Let us not forget that Zuma defied a judicial commission and the Constitutional Court, showing a middle finger to various ministers who arrived at his door to beg him to comply with the law like an ordinary citizen. 

Zuma has showed us that there is no law for him; the rest of us are the only ones subject to any kind of censure. He got away with Nkandla, he got away with state capture, and he continues to get away with evading charges of corruption, ably assisted by his allies in the prisons service, in the ANC, in government and elsewhere.

So whose fault is this?

President Cyril Ramaphosa’s belief that it is his job to keep the ANC united is at the heart of the problem. Fraser should have been showed the door as soon as Zuma was out of power. Instead, Ramaphosa shifted him to correctional services. 

Why, you ask? Surely you’d have booted him out immediately?

In an interview in 2018 Ramaphosa was asked about perceptions that he was a ‘weak’ president because he was keeping all his allegedly corrupt comrades in the ANC and in the cabinet. 

His reply: “I would rather be seen as a weak president than split the ANC, because that is not my mission. My mission is to keep the ANC united and I intend to succeed in having the ANC united.”

He went on: “I am the president of the ANC, I am not a dictator of the ANC. The ANC has a national executive committee [NEC] that is given the responsibility of leading the ANC in between conferences.

The ANC’s ethos and culture has always been collective leadership, and we are not going to depart from that because some people want to see a dictatorial leader who will tell people this is what you are going to do or else …We don’t work like that in the ANC. We build consensus, you take everyone along with you and that is the style of leadership that has always been used.”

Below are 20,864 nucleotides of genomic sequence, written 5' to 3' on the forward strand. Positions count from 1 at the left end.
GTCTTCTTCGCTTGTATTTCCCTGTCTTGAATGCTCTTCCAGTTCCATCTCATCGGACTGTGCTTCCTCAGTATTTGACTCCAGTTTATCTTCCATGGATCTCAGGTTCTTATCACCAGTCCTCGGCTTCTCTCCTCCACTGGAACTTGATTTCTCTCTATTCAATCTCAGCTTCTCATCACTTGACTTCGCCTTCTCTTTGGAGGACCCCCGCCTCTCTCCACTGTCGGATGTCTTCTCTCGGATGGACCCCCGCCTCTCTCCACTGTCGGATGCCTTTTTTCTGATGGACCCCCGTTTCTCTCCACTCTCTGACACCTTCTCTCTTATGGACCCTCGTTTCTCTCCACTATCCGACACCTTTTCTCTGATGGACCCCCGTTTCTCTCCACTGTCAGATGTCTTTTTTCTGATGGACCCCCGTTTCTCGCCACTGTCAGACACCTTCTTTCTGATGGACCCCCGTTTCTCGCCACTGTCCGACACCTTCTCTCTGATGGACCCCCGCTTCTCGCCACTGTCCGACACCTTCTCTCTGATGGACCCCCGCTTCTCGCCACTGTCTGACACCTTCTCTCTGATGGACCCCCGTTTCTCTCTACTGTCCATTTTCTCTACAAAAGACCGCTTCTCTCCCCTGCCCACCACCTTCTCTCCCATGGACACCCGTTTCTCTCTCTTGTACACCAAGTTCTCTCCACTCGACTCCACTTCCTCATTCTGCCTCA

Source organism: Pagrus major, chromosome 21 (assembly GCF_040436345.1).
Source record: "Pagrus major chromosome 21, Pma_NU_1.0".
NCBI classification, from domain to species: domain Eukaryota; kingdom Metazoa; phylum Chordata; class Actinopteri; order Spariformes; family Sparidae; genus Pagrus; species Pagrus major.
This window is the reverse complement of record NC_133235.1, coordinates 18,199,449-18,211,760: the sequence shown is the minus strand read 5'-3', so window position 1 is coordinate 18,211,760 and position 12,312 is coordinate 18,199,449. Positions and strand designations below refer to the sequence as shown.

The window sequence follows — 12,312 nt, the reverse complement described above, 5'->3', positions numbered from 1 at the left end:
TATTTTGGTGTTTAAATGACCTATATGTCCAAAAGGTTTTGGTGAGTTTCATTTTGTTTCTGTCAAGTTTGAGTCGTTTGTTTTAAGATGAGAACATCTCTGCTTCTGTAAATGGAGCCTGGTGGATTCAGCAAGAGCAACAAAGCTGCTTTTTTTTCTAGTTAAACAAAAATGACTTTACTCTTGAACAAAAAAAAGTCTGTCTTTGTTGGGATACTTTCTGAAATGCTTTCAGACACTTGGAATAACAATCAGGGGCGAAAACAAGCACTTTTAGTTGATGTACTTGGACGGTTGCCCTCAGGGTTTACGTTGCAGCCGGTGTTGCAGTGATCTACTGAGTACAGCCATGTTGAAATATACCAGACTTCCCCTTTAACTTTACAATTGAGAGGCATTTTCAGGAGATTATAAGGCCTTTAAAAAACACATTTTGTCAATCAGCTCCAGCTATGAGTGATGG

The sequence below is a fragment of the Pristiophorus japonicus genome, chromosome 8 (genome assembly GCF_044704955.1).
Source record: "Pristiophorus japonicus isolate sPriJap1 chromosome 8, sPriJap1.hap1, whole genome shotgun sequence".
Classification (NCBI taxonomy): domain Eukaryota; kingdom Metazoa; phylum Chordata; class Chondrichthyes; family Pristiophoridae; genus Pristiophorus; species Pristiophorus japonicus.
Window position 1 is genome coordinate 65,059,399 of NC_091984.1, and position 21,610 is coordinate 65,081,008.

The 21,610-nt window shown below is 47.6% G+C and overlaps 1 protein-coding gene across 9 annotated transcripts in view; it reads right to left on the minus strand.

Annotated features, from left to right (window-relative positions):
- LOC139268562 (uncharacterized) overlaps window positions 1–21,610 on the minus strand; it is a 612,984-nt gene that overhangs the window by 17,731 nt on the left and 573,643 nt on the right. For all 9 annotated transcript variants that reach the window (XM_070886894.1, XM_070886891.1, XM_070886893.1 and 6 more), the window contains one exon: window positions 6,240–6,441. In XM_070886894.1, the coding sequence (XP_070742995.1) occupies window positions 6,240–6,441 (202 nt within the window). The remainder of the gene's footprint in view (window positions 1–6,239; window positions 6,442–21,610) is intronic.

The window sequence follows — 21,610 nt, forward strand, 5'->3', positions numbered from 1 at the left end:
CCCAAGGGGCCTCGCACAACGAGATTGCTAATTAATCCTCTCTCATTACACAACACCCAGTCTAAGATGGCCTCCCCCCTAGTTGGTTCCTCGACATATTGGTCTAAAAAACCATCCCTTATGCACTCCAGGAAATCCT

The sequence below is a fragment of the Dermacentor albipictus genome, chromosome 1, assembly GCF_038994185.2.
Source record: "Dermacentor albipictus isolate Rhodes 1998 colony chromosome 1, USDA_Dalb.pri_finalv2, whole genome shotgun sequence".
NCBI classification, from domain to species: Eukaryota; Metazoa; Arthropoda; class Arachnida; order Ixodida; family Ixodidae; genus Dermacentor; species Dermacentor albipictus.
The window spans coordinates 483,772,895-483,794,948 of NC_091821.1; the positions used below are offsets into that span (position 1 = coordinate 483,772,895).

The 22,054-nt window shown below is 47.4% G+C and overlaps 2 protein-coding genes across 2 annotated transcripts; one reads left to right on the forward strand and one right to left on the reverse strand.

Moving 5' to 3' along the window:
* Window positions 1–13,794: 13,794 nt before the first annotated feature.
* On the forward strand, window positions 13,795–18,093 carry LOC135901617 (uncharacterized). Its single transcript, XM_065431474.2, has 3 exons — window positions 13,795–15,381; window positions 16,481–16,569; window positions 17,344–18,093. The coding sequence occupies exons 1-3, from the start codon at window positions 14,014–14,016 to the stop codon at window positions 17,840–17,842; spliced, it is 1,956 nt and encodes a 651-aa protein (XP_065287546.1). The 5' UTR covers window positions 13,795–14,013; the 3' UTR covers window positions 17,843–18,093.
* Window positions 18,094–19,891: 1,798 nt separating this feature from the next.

Theoretically speaking, that’s not a bad way to lead. In practice, however, Ramaphosa has largely kept people who are so compromised, so brazenly implicated in wrongdoing, that there’s little doubt they’ll continue their nefarious ways.

Tolerating crooks

Unity should not mean tolerance of criminality — but Ramaphosa has largely allowed the criminal element in the ANC to hang around. There is merit in keeping one’s enemies close, but there is no merit in giving them the space to undermine your administration and your country.

Yet this is what Fraser and his cohorts have done. 

We know now that the July riots were orchestrated from the heart of the intelligence structures. 

We know this because Ramaphosa fired the state security minister and brought the intelligence portfolio into his office, with an instruction to former minister Sydney Mufamadi to clean house. He didn’t do this for fun — it was because his initial play of leaving the intelligence structures in the hands of Zuma-ites was used against him.

Consider the secretary-general’s office at the ANC head office. Walking into that office was like stepping into the living room at the Gupta family home: it was a hotbed of Zuma acolytes. Before an ANC NEC meeting, this group would plot to remove Ramaphosa, set up motions of no-confidence in him and cause chaos.

Ramaphosa wanted unity of the ANC; they wanted to continue looting. They are ruthless in undermining him, while he treats them with kid gloves. As Fraser’s decision shows, that has now come back to bite him.